My high school English class—American Literature and Nature: Claiming the Self—and I were lucky enough to have Kurt Heidinger of Biocitizen visit us for a talk on the roots of Transcendentalism in the United States and our particular region of Western Massachusetts. I was exploring the work of Ralph Waldo Emerson and Henry David Thoreau with my students. Kurt’s expertise in this area helped make the material more accessible to my students. He included new characters into the cast: painters, writers, preachers and anecdotal stories to make this particular history and philosophy relevant for today’s students. Using visual images and well chosen passages from a wide range of transcendental thinkers, Kurt kept all of my students engaged. Fortunately for me, Kurt piqued their interest in such a way, that they remained enthusiastic about the material right up until the end of our unit. Kurt is a fun and personable speaker/educator. He relates to young people and they sense it. He is able to take what could be difficult concepts and distill them into ideas that are at once clear and relatable. In addition, the importance of the natural world and our responsibility as stewards is a vital message for young people, and one that Kurt weaves through his presentation. Thanks so much, Kurt!
Dr. Kurt Heidinger has been a tremendous inspiration in the conception and teaching of the concepts of the Field Environmental Philosophy and Biocultural Conservation courses that are taught by the Sub-Antarctic Biocultural Research and Conservation Program coordinated by the University of North Texas in the US, and the University of Magallanes and the Institute of Ecology and Biodiveristy in Chile. Kurt taught the inaugural course of the “Tracing Darwin Path” series at the Omora Ethnobotanical Park, and succeeded in engaging the students to produce their own “naturalist diaries”. I also have enjoyed the pleasure of stimulating research and co-writing with Kurt. See for example:
Ten Principles for Biocultural Conservation at the Southern Tip of the Americas: The Approach of the Omora Ethnobotanical Park. Ecology & Society 11(1): 43. (Rozzi, R. F. Massardo, C. Anderson, K. Heidinger & J. Silander Jr., 2006.);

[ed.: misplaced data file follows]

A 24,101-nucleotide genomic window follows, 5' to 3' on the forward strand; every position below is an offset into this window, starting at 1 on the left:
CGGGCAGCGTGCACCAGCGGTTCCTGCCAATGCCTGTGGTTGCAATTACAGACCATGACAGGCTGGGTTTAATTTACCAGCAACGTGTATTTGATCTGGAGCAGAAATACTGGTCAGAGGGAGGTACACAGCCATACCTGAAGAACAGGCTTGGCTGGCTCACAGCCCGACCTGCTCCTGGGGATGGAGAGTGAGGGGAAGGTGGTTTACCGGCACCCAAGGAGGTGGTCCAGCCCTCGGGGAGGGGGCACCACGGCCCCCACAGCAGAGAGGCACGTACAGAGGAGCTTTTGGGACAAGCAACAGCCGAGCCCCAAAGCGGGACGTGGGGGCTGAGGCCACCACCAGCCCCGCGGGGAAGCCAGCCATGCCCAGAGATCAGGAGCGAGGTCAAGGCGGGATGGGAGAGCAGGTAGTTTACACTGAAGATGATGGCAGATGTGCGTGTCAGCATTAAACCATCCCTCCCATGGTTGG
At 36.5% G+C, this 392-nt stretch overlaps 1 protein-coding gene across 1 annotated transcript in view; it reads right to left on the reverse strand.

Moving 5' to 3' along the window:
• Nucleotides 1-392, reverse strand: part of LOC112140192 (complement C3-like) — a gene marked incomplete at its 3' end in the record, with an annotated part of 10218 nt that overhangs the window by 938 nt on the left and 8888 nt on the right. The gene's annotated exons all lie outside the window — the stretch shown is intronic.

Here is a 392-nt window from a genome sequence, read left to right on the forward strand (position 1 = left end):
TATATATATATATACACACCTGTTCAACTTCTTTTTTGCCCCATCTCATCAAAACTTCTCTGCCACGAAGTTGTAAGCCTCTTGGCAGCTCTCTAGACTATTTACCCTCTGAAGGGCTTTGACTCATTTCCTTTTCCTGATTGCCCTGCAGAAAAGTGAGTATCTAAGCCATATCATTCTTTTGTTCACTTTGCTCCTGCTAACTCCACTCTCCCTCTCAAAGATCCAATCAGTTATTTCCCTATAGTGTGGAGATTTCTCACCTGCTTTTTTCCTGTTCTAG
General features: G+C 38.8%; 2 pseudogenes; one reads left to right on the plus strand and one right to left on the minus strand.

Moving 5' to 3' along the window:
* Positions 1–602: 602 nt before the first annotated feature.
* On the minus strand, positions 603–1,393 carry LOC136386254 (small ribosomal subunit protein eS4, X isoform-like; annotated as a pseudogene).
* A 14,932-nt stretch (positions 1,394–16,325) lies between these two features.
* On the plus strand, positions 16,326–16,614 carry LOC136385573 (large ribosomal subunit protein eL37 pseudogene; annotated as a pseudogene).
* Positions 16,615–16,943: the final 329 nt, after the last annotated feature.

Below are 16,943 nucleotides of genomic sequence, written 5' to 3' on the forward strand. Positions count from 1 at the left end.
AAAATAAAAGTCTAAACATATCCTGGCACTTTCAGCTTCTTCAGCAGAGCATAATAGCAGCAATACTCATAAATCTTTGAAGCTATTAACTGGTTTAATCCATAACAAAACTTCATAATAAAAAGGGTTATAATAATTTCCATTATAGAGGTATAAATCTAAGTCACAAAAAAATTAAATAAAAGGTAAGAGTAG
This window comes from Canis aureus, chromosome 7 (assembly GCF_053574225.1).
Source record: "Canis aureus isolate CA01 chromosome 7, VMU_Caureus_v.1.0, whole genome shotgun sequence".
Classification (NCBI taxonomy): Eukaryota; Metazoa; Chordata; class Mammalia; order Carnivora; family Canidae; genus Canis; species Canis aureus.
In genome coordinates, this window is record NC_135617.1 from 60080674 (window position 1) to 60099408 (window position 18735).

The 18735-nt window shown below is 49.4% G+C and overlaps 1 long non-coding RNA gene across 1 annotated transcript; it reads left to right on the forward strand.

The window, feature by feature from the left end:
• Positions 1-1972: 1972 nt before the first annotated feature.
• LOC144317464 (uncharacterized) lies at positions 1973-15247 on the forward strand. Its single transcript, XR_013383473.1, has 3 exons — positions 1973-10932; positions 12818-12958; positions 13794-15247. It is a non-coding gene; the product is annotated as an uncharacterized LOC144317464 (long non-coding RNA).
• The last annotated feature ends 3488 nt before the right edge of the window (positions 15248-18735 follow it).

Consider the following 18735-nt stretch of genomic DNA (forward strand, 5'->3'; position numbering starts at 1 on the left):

Field Environmental Philosophy and Biocultural Conservation: The Omora Ethnobotanical Park Educational Program. Environmental Ethics 30 (3): 325-336. (Rozzi, R., X. Arango, F. Massardo, C. Anderson, K. Heidinger & K. Moses. 2008.
I look forward to continue our fruitful research, and educational collaborations with Dr. Heidinger, and his new Biocitizen School of Field Environmental Philosophy.
“Words in the Woods: A Site Dedicated to the Cultivation of the Literary Mind” was a site offered within UConn Mentor Connection, an enrichment program that allowed secondary students interested in literature, creative writing, and environmental studies to explore their interests under the supervision of then doctoral student, Kurt Heidinger.
Every summer the group shared common interests and talents and the students thrived as they read the authors’ works, hiked in similar environments, and were inspired by their studies (and one another)! They shared their writing and absorbed the feedback from their peers and mentor. At the end of the program, they would happily report that both their writing skills and confidence in themselves soared as a result of the experience. It is a most unique, invigorating and rewarding experience for young people interested in the earth, the environment, and writing.